Vengeance is Clean; Vengeance is Cruel
When I think of Django Unchained all I see are rape scenes and scowling dudes. One of the problems, at least for me, is that I don’t actually hunger for a revenge flick about slavery. I understand why Jews might hunger for a some cathartic revenge in terms of the Holocaust. There’s a certainly clarity to industrialized genocide. But slavery is something different, something at once more variable, intimate and elusive.
Right — there’s clarity: “to kill” is in some ways cleaner than “to enslave,” in terms of revenge. And Hitler’s face can act as a symbol of the enemy, or evil incarnate, in a way that Jeff Davis’ (for good reason, I’d be inclined to believe) can’t. But there’s also the question of what “revenge” means in the context of chattel slavery or Nazi genocide: Tarantino didn’t fantasize about transforming Hitler into a musselman and then gassing him. He fantasized about two machine-gun toting “New” (“Steroid”?) Jews emptying their magazines into his dying/dead body. Perhaps it’s over the top — but it’s still simply killing. Revenge in the context of atrocity tends to mean “desire to kill.” This is the form it almost wholly takes after the event. But from within the event — from, in fact, accounts secretly written in and buried nearby Auschwitz — one finds the desire to do this precisely to them. And this is part of the problem that TNC is pointing toward in his final sentence: that, since slavery can’t be reduced to the shorthand of “murder,” it’s harder to ignore the question of the particular cruelties revenge would call for.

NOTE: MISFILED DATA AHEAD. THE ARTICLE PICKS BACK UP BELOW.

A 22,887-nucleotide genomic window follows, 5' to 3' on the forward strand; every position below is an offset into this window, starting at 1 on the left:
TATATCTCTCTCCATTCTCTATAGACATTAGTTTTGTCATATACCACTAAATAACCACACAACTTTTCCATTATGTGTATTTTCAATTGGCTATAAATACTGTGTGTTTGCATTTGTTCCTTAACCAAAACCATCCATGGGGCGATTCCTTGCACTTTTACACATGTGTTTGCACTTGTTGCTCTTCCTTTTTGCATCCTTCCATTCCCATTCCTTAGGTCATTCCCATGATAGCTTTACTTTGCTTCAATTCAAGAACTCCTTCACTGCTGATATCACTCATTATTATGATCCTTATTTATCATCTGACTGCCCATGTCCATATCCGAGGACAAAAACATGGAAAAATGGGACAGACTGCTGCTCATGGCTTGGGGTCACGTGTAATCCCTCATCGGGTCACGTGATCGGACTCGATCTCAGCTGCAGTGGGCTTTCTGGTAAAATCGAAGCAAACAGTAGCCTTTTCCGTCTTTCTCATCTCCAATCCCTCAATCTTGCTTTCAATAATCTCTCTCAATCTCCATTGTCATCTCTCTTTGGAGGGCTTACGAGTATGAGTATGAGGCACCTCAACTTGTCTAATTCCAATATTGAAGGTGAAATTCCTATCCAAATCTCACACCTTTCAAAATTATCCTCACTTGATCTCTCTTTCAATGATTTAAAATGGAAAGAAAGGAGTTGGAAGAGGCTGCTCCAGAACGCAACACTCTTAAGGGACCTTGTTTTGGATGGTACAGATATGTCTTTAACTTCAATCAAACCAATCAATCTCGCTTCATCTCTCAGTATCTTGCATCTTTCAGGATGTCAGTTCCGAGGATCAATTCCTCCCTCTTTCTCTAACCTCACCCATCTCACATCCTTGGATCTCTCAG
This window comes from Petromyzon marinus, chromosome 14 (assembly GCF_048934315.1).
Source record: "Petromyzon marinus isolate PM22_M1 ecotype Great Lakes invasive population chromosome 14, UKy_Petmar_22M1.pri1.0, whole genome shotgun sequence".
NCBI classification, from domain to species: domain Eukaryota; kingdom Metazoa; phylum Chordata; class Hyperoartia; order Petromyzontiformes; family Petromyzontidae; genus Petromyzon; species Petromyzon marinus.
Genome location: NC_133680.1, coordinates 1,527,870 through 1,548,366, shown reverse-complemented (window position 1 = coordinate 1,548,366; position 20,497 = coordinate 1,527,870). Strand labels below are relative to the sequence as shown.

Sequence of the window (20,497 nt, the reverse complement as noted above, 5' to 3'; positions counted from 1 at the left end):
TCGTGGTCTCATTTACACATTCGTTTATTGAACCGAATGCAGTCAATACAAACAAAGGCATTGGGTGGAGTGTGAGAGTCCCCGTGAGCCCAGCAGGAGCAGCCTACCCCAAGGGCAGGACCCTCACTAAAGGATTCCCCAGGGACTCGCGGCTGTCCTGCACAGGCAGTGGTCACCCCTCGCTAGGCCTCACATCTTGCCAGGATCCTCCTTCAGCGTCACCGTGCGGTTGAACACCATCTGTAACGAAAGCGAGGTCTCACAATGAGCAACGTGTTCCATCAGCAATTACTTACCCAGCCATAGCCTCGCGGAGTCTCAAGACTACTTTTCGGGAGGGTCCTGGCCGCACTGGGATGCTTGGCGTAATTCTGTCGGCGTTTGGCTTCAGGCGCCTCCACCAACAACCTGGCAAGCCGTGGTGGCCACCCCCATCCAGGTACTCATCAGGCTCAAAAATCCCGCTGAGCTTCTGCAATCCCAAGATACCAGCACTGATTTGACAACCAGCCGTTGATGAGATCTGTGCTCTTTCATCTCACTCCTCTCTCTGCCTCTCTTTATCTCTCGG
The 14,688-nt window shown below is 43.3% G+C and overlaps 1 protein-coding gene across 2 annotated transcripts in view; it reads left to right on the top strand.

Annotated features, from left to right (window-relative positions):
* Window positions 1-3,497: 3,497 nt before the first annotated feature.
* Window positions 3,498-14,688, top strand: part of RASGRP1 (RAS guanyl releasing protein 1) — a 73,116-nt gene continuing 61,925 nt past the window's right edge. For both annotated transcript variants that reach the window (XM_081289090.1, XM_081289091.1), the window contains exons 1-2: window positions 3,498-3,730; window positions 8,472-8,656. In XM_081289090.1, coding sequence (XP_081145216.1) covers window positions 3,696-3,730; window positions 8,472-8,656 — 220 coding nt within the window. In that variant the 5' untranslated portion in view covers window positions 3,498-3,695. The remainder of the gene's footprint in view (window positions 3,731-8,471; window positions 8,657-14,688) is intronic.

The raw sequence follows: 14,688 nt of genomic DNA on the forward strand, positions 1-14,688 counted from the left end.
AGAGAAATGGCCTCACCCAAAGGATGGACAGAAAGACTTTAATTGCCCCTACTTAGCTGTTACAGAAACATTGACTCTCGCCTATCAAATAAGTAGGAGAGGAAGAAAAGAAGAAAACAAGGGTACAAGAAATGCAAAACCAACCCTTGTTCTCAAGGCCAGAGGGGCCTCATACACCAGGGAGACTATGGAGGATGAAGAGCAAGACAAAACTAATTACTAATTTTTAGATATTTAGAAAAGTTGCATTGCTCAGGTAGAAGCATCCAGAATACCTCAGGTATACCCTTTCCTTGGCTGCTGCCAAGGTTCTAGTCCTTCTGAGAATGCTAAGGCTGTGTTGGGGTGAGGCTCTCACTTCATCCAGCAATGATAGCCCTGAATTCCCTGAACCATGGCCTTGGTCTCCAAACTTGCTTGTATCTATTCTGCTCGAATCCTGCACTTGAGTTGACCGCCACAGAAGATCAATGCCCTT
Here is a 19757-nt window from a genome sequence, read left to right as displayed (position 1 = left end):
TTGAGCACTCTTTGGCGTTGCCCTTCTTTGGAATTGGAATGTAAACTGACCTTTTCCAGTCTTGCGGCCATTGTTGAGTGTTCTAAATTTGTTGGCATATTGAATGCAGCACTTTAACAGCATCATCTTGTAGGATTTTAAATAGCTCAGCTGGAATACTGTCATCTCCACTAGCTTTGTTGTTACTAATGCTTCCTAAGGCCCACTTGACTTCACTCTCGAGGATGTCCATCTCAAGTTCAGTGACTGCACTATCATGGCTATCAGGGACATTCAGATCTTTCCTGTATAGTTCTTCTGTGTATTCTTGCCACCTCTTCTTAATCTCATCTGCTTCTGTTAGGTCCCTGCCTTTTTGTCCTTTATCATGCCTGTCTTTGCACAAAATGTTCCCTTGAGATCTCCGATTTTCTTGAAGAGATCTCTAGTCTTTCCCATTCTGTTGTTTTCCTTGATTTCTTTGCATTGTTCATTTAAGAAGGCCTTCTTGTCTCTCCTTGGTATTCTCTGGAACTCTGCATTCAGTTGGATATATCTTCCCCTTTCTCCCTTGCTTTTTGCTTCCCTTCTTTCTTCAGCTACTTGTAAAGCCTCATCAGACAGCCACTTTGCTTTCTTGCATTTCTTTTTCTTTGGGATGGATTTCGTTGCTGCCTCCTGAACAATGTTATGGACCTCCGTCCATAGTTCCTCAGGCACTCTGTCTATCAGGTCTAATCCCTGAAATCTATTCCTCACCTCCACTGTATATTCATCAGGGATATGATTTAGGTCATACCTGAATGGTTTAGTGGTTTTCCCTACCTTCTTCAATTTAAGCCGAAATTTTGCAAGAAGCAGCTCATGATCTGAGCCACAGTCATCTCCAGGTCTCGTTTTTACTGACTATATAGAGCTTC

More to the point, however, I think is that any desire for “cathartic revenge” among Jews more than African-Americans has to do with proximity: sixty years against a century and a half; one can’t find someone who still bears the literal scars of slavery but one can still find, on their grandparent, neighbor, or friend, blotty numbers tattooed on the left wrist. It’s still more personal in a way that it won’t be after another ninety years.
But catharsis and revenge are dangerous things, and not just for our souls. They stand as alternatives — either fantastic and impossible or misdirected and dangerous — that stand in the way of grappling with the event. Even if one can’t come to terms with or comprehend, there’s still a need to learn how to not come to terms with or find incomprehensible. Catharsis and revenge are replacements, that is, for history and for living.